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Can Smart Homes Replace Retirement Homes?

by on April 18, 2018

The data voluntarily and anonymously shared through Donate Your Data reflects the everyday lives of anyone—and this is rare in research. Generally, research poses a question and only a select group of people are singled out to test that question: these are called controlled variables. The only control variable in the data from Donate Your Data is real life. Benefitting our real lives with information gathered from real life—it only makes sense.

The question Plinio Morita, researcher and Director of Ubilab at the University of Waterloo, is working on: can we replace retirement homes with smart homes?

The growing elderly population

Aging is inevitable. Not only will we all age, but we all know and love someone who is part of that growing demographic. In fact, the number of Americans aged 65 or older is expected to more than double by 2060. How will that manifest in society for the ageing population, particularly when it comes to how we live at home?

With this, and his close relationship with his grandmother, in mind, Morita began studying sensor technology. His goal is to develop a low-impact and low-interference smart home system that will enable greater safety and independence for people with special needs and permit family and caregivers to offer greater care.

How sensors help us monitor changes in physical and mental health

Unfortunately, in his preliminary research, Morita found that most data sets didn’t reflect the true-to-life behaviour of people living in their home. What he needed were behavioural data sets that are both accurate and comprehensive—but those are hard to find. With access to data shared by ecobee customers, however, Morita was able to study how people actually use their homes, naturally and in their own time.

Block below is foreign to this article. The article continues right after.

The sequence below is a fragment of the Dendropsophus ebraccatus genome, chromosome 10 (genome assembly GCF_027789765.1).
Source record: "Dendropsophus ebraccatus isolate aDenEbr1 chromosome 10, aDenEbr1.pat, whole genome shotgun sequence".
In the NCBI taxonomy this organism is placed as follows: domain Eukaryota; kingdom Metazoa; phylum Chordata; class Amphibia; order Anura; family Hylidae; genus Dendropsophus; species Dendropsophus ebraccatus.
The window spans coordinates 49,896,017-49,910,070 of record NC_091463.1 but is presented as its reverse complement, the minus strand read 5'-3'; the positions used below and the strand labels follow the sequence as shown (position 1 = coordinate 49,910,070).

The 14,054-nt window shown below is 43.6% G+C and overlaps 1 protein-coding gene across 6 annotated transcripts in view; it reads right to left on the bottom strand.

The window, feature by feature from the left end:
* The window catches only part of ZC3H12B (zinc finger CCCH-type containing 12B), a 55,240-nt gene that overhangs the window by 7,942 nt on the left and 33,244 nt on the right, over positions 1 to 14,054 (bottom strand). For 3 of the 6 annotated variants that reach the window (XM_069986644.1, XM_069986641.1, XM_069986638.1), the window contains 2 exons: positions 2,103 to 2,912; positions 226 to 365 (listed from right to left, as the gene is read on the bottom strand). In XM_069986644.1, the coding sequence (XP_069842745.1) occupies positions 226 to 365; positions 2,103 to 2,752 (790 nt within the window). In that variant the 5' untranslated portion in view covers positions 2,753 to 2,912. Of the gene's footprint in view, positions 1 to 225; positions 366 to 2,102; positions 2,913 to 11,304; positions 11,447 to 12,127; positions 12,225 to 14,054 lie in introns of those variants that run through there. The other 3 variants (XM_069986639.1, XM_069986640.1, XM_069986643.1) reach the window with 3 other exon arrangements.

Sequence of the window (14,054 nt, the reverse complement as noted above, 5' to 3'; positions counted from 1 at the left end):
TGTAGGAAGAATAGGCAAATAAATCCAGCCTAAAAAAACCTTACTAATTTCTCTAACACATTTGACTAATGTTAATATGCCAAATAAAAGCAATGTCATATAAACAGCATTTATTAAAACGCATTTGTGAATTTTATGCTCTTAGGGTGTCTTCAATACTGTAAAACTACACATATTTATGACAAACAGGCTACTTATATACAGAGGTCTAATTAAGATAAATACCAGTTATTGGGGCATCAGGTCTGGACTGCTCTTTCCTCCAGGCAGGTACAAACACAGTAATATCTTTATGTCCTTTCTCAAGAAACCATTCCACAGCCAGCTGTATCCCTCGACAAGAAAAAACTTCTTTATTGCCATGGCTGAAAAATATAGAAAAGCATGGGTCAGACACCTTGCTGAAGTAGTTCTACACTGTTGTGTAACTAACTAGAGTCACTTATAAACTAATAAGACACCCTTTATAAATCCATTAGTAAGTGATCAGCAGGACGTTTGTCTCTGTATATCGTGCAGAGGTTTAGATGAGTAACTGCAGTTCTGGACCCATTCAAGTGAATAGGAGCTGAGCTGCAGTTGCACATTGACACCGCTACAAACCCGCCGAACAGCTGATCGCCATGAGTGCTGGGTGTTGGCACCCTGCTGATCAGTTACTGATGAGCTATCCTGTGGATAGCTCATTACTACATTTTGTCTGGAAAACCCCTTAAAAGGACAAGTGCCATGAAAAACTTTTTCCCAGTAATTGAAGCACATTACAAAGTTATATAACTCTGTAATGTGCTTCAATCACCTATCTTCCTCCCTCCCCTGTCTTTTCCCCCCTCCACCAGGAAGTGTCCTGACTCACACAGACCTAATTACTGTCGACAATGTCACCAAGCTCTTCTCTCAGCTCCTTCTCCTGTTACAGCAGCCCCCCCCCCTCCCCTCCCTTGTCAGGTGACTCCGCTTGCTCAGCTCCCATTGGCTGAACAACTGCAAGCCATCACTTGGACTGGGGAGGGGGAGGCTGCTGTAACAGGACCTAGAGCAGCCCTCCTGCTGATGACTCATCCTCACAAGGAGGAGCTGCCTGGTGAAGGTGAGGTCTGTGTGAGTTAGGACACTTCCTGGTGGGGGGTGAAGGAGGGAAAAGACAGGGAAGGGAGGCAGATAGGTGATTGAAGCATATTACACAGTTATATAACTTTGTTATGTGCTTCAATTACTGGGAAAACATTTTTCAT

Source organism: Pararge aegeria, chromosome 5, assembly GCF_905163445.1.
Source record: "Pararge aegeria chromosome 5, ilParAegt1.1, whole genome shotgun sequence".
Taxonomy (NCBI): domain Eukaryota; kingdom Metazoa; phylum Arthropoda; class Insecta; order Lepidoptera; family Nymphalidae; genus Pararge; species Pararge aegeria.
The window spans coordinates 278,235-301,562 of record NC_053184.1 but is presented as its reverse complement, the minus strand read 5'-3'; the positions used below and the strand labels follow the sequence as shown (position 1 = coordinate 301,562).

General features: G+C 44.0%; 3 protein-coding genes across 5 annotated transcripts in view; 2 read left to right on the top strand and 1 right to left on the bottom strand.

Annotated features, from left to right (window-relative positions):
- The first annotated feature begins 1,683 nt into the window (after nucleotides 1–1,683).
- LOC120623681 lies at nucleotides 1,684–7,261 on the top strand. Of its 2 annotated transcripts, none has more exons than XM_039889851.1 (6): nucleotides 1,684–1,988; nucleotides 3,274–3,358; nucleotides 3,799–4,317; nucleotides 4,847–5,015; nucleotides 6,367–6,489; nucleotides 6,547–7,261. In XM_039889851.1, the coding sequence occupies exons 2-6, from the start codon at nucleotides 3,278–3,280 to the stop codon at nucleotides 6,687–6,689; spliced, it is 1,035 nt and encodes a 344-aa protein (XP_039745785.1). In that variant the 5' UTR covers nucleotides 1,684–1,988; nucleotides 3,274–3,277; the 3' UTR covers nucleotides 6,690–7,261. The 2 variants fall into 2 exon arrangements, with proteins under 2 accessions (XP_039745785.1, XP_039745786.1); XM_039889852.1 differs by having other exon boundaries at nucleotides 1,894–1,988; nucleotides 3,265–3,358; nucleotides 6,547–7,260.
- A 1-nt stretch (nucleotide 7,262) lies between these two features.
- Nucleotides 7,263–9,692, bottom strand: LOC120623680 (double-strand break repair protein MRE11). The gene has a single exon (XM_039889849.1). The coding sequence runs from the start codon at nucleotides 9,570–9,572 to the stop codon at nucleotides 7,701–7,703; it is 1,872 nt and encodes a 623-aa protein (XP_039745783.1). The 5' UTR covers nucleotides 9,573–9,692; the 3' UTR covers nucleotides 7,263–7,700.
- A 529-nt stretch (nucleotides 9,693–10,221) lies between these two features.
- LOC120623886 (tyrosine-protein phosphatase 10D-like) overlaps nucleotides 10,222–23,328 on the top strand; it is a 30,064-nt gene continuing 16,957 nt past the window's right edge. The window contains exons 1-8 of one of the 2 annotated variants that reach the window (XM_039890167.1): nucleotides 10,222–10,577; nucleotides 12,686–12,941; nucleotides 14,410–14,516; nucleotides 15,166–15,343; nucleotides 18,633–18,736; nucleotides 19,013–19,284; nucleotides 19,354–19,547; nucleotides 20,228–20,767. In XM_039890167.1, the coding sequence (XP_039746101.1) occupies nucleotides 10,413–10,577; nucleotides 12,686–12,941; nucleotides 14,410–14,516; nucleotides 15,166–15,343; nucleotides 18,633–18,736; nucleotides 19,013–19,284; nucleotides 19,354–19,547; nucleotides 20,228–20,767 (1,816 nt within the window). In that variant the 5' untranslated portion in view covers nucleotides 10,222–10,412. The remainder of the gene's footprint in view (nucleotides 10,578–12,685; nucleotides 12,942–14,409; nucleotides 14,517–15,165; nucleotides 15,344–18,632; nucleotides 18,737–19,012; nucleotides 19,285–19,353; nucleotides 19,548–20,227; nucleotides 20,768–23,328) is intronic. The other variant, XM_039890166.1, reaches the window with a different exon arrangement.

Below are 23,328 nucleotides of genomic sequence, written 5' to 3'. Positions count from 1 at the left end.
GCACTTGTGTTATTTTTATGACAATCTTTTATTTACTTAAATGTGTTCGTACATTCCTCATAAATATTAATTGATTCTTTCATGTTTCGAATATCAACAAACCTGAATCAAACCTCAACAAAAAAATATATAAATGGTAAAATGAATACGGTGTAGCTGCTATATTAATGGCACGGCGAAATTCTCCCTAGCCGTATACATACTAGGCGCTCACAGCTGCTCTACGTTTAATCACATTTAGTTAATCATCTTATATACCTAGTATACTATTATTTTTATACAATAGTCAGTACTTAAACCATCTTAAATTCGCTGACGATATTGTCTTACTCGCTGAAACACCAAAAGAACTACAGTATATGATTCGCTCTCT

With the help of ecobee sensors, he is developing smart home technology that can track and predict changing patterns in both the physical and mental health of occupants, allowing family members and caregivers to help monitor loved ones in a more robust and effective way.

For example, if an elderly family member begins neglecting the second floor of a home, only making their way upstairs in the morning and at night when they usually go up and down multiple times a day, then this could be a sign of a physical ailment preventing their ease of movement. If a loved one usually frequents every room at home but begins only entering necessary spaces like the bedroom and bathroom, then this could be a symptom of social isolation, and signal a shift in their mental health.

What does this mean for our future?

When envisioning the impact his research could have on the elderly and retired community, Morita says, “The goal is to delay the need to enter a retirement community, to maximize the time one can safely have in their own home with their loved ones. This will increase the quality of life for each and every person and keep families at home together longer.”

Your data is more powerful than you think. You can contribute to Morita’s study, and his solution, by anonymously donating your data through your ecobee device. Discover the power of your data at: